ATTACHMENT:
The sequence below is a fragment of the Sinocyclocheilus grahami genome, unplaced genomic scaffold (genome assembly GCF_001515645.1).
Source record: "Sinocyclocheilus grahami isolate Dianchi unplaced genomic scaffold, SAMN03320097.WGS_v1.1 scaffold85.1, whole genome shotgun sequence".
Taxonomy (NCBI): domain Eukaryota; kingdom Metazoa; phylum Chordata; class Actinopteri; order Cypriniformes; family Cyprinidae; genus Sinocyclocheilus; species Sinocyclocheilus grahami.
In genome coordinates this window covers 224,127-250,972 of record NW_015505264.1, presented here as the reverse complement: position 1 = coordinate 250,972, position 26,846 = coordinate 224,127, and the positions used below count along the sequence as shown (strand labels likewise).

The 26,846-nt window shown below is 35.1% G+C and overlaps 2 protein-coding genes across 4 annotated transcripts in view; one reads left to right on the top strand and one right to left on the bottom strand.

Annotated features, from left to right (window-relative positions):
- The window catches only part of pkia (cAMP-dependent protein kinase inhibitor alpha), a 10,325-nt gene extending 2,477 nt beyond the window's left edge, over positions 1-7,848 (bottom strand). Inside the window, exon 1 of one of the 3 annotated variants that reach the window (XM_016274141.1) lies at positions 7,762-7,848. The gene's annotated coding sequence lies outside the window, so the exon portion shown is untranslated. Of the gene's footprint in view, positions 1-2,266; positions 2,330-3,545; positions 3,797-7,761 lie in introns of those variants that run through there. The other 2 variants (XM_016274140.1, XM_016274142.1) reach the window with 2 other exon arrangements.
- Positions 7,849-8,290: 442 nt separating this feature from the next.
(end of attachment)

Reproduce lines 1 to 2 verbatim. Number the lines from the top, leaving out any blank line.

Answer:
The sequence below is a fragment of the Sinocyclocheilus grahami genome, unplaced genomic scaffold (genome assembly GCF_001515645.1).
Source record: "Sinocyclocheilus grahami isolate Dianchi unplaced genomic scaffold, SAMN03320097.WGS_v1.1 scaffold85.1, whole genome shotgun sequence".